IBM estimates that smartphones and devices related to the Internet of Things will generate 44 zettabytes (exabytes to the thousandths) by 2020. To handle all that information, IBM is looking at storage solutions that combine machine learning and artificial intelligence, both of which excel at finding patterns. Other companies are looking for solutions, including Pure, which is combining flash storage and engineering to create a storage unit that currently holds 16 petabytes, or five times most storage devices. Continue reading Users Seek New Storage and Cloud Solutions as Data Explodes

Advertisers Seek New Ways to Combat Growth of Ad Blocking

For advertisers, ad blocking is a problem that’s quickly getting bigger, as more consumers download ad-blocking apps and browsers. Mobile marketing company Tune just released a new report that predicts that ad blocking could comprise 80 percent of smartphone owners by Q3 2017. In response, advertisers are exploring ways to block the ad blockers. Digital advertising trade group Interactive Advertising Bureau has written a primer on how to block the blockers, and even The New York Times is testing ways around them. Continue reading Advertisers Seek New Ways to Combat Growth of Ad Blocking

Verizon-Hearst Venture Creates Mobile Content for Millennials

Verizon Communications and Hearst have formed Verizon Hearst Media Partners, a 50-50 joint venture to create content for millennials to watch on mobile devices. Two channels are coming soon: RatedRed.com, for “millennials from the heartland,” featuring programs on music, food, outdoors, politics, military and faith, and Seriously.TV, a comedic take on current events. The channels will also be available on Verizon’s go90 streaming service, launched in the fall, as well as computers and TV. Other channels are in the works. Continue reading Verizon-Hearst Venture Creates Mobile Content for Millennials

Google Launches Pilot Program for Hands-Free Mobile Wallet

Google launched a pilot for Hands Free, a mobile wallet application that allows a buyer to use her phone for purchases without taking it out of her purse. The pilot, conducted in the southern San Francisco Bay area, is available in a few stores and designated McDonald’s and Papa John’s locations. The cashier’s system can detect the user’s phone; to close the transaction, the user asks to pay with Google and gives her initials to the cashier. The cashier can also detect if the user is the same person in the Google profile. Continue reading Google Launches Pilot Program for Hands-Free Mobile Wallet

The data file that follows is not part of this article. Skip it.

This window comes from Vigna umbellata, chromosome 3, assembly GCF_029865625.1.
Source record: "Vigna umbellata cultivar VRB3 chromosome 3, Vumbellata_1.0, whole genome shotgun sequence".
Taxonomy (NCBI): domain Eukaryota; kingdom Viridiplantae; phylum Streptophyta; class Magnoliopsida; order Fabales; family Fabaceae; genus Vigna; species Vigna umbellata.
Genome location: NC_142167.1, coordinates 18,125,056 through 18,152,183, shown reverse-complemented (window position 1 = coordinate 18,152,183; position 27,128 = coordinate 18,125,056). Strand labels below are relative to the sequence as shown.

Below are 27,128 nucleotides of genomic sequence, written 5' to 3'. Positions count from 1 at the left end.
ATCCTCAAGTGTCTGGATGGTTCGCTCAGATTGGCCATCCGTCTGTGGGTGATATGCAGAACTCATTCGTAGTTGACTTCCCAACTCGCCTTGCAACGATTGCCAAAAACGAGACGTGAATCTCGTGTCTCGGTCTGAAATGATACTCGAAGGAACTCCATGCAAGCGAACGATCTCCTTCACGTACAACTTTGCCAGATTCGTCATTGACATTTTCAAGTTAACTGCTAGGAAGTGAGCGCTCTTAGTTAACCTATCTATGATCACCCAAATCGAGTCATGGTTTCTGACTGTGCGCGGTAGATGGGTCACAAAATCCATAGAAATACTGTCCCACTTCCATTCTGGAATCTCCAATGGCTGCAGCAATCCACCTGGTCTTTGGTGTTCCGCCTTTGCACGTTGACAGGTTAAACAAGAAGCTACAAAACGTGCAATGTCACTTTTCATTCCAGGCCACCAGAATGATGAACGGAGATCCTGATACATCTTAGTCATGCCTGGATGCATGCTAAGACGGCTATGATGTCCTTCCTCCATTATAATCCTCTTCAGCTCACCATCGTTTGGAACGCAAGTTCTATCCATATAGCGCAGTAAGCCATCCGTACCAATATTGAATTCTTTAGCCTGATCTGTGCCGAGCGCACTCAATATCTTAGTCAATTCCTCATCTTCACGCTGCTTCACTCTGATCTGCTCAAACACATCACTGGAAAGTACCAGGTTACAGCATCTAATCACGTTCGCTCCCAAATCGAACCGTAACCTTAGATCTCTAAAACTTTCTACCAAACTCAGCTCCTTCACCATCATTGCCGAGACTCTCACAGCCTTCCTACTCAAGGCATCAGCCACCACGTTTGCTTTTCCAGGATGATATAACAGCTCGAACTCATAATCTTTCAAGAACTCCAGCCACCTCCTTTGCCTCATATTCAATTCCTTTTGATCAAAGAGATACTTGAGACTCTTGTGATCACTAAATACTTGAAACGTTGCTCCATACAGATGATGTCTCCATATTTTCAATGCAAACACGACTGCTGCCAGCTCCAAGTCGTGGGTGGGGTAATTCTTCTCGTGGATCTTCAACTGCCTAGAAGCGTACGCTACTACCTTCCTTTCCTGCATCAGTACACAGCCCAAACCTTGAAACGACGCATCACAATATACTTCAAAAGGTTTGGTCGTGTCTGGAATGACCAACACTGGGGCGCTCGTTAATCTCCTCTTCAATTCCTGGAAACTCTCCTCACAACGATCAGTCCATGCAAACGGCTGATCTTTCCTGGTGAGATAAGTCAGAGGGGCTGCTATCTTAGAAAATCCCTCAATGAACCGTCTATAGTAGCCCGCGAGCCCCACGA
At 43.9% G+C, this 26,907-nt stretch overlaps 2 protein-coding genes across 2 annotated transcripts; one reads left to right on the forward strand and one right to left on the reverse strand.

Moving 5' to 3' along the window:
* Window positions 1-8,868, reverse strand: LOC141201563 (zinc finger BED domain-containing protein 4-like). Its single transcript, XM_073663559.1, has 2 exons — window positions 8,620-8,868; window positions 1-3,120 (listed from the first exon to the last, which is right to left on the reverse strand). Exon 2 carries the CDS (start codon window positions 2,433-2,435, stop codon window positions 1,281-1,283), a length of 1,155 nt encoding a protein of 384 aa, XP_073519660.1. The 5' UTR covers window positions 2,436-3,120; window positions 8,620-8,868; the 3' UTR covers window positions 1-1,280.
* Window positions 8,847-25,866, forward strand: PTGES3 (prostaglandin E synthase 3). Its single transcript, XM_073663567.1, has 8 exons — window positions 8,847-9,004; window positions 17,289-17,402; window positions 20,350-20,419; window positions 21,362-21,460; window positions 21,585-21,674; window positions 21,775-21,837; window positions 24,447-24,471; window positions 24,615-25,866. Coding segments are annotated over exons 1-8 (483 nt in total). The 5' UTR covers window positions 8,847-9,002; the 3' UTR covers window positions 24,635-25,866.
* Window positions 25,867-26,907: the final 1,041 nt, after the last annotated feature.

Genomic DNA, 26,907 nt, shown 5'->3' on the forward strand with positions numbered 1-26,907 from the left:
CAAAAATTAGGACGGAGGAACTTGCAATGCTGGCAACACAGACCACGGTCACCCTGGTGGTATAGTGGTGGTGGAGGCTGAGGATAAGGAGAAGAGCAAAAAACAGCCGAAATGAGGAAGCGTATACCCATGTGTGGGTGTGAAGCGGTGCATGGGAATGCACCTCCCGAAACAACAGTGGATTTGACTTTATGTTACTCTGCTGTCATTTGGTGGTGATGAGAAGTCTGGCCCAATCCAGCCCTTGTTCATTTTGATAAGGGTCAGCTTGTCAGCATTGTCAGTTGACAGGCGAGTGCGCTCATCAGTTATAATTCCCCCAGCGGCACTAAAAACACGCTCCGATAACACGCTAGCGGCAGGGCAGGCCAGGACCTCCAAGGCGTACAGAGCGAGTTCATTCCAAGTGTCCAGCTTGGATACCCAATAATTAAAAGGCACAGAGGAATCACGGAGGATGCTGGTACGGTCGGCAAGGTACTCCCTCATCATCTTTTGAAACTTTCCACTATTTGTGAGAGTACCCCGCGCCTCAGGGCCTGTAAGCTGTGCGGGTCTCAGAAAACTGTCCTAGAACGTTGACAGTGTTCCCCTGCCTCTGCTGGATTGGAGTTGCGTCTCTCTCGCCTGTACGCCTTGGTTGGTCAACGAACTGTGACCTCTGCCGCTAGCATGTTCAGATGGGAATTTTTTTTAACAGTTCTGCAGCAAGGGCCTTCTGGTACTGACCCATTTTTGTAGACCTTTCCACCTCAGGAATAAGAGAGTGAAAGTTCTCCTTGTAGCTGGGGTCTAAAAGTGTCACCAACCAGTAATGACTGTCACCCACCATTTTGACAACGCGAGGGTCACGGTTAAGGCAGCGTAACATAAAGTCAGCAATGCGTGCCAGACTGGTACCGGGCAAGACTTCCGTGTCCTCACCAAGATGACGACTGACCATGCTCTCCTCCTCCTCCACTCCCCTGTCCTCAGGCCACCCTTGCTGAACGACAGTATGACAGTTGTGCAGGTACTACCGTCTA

Amazon Announces Alexa Voice-Controlled Household Devices

Internet retailer Amazon introduced two new Echo-related products yesterday: the $130 Amazon Tap — a smaller, portable version of the Echo; and the $90 Echo Dot — a hockey puck-size version of Echo, minus the powerful speaker. As is the case with the newly popular Echo, users interact with both devices via the Alexa voice service. Amazon Tap features a rechargeable battery and uses Bluetooth and Wi-Fi to connect with mobile devices and the Internet. The Dot, which connects via wire or Bluetooth, is designed to provide Alexa for existing speaker systems. Continue reading Amazon Announces Alexa Voice-Controlled Household Devices

Apple, Google, Samsung Battle to Dominate Mobile Payments

Apple, Google and Samsung are all vying to dominate the nascent mobile payments market sector. Samsung, a newcomer to the competition, has already signed up five million U.S. users, who have racked up $500 million in transactions since launching in September. Apple Pay is estimated to have 12 million monthly users and Android Pay has five million. Still, adoption of mobile payments hasn’t caught fire yet. Not all retailers accept mobile payments, which also require later-generation phones. Continue reading Apple, Google, Samsung Battle to Dominate Mobile Payments

At Mobile World Congress, Seven Trends Point to the Future

At Mobile World Congress, phone manufacturers introduced new hardware and software. Rivals Samsung and LG competed with new screens, cameras, and payment technologies. From the perspective of advertisers, however, other mobile capabilities are emerging that are likely to have significant impact on how brands and consumers interact. Among those developments, messaging evolves into a dominant platform, artificial intelligence becomes “our best friend,” and ad blocking forces mobile content behind a pay wall. Continue reading At Mobile World Congress, Seven Trends Point to the Future

New Voice-Powered App Takes On Leading Digital Assistants

Santa Clara-based startup SoundHound has developed a voice-powered digital assistant that could take on early players in the field, including Siri, Google Now and Cortana. Like the others, the Hound app (for iOS and Android) allows users to interact via voice so that it can perform requested tasks. However, Hound claims to be faster and smarter than its competitors. The app has been in beta with 150,000 testers since last summer, and is now publicly available along with new Yelp and Uber partnerships for restaurant info and ride hailing from within the app. Continue reading New Voice-Powered App Takes On Leading Digital Assistants